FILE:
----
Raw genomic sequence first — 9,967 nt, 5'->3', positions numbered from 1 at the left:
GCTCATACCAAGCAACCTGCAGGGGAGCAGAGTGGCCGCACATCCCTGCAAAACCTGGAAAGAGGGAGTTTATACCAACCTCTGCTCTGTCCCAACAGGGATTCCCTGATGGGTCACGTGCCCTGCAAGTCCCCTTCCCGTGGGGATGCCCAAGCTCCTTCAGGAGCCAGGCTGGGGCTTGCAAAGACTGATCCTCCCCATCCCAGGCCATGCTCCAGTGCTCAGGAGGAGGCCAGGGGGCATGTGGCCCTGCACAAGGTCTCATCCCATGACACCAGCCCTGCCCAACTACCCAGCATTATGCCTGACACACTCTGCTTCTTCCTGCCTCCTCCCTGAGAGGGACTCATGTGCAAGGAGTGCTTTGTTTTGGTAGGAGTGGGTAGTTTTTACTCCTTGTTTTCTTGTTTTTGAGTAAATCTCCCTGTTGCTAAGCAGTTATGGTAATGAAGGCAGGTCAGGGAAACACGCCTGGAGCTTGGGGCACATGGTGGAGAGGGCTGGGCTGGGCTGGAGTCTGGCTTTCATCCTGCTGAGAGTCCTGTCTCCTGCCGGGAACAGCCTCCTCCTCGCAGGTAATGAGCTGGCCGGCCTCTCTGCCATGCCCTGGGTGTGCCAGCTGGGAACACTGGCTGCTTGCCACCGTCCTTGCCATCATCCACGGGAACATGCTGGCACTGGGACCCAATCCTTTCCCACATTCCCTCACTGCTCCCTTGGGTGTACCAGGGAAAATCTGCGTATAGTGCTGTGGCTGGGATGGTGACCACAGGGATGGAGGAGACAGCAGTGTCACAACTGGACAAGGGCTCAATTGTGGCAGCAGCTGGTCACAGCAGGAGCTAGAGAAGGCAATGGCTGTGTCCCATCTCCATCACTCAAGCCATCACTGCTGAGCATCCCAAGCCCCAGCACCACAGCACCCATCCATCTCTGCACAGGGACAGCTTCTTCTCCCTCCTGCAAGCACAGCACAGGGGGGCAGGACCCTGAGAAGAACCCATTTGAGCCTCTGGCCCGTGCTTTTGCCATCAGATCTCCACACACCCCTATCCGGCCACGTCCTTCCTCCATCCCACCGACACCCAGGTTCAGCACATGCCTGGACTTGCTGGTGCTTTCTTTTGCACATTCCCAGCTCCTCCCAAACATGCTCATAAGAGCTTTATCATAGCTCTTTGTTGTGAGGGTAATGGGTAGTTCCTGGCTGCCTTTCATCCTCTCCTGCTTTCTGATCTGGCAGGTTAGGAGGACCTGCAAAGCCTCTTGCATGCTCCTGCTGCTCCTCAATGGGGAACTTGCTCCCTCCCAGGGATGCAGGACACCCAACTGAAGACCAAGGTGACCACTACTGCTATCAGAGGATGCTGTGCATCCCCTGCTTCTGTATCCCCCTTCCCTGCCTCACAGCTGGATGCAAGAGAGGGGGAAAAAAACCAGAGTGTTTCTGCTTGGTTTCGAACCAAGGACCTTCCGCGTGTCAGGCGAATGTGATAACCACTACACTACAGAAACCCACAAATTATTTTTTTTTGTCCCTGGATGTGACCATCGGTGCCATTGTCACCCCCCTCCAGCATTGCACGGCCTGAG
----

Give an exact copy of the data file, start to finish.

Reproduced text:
Raw genomic sequence first — 9,967 nt, 5'->3', positions numbered from 1 at the left:
GCTCATACCAAGCAACCTGCAGGGGAGCAGAGTGGCCGCACATCCCTGCAAAACCTGGAAAGAGGGAGTTTATACCAACCTCTGCTCTGTCCCAACAGGGATTCCCTGATGGGTCACGTGCCCTGCAAGTCCCCTTCCCGTGGGGATGCCCAAGCTCCTTCAGGAGCCAGGCTGGGGCTTGCAAAGACTGATCCTCCCCATCCCAGGCCATGCTCCAGTGCTCAGGAGGAGGCCAGGGGGCATGTGGCCCTGCACAAGGTCTCATCCCATGACACCAGCCCTGCCCAACTACCCAGCATTATGCCTGACACACTCTGCTTCTTCCTGCCTCCTCCCTGAGAGGGACTCATGTGCAAGGAGTGCTTTGTTTTGGTAGGAGTGGGTAGTTTTTACTCCTTGTTTTCTTGTTTTTGAGTAAATCTCCCTGTTGCTAAGCAGTTATGGTAATGAAGGCAGGTCAGGGAAACACGCCTGGAGCTTGGGGCACATGGTGGAGAGGGCTGGGCTGGGCTGGAGTCTGGCTTTCATCCTGCTGAGAGTCCTGTCTCCTGCCGGGAACAGCCTCCTCCTCGCAGGTAATGAGCTGGCCGGCCTCTCTGCCATGCCCTGGGTGTGCCAGCTGGGAACACTGGCTGCTTGCCACCGTCCTTGCCATCATCCACGGGAACATGCTGGCACTGGGACCCAATCCTTTCCCACATTCCCTCACTGCTCCCTTGGGTGTACCAGGGAAAATCTGCGTATAGTGCTGTGGCTGGGATGGTGACCACAGGGATGGAGGAGACAGCAGTGTCACAACTGGACAAGGGCTCAATTGTGGCAGCAGCTGGTCACAGCAGGAGCTAGAGAAGGCAATGGCTGTGTCCCATCTCCATCACTCAAGCCATCACTGCTGAGCATCCCAAGCCCCAGCACCACAGCACCCATCCATCTCTGCACAGGGACAGCTTCTTCTCCCTCCTGCAAGCACAGCACAGGGGGGCAGGACCCTGAGAAGAACCCATTTGAGCCTCTGGCCCGTGCTTTTGCCATCAGATCTCCACACACCCCTATCCGGCCACGTCCTTCCTCCATCCCACCGACACCCAGGTTCAGCACATGCCTGGACTTGCTGGTGCTTTCTTTTGCACATTCCCAGCTCCTCCCAAACATGCTCATAAGAGCTTTATCATAGCTCTTTGTTGTGAGGGTAATGGGTAGTTCCTGGCTGCCTTTCATCCTCTCCTGCTTTCTGATCTGGCAGGTTAGGAGGACCTGCAAAGCCTCTTGCATGCTCCTGCTGCTCCTCAATGGGGAACTTGCTCCCTCCCAGGGATGCAGGACACCCAACTGAAGACCAAGGTGACCACTACTGCTATCAGAGGATGCTGTGCATCCCCTGCTTCTGTATCCCCCTTCCCTGCCTCACAGCTGGATGCAAGAGAGGGGGAAAAAAACCAGAGTGTTTCTGCTTGGTTTCGAACCAAGGACCTTCCGCGTGTCAGGCGAATGTGATAACCACTACACTACAGAAACCCACAAATTATTTTTTTTTGTCCCTGGATGTGACCATCGGTGCCATTGTCACCCCCCTCCAGCATTGCACGGCCTGAG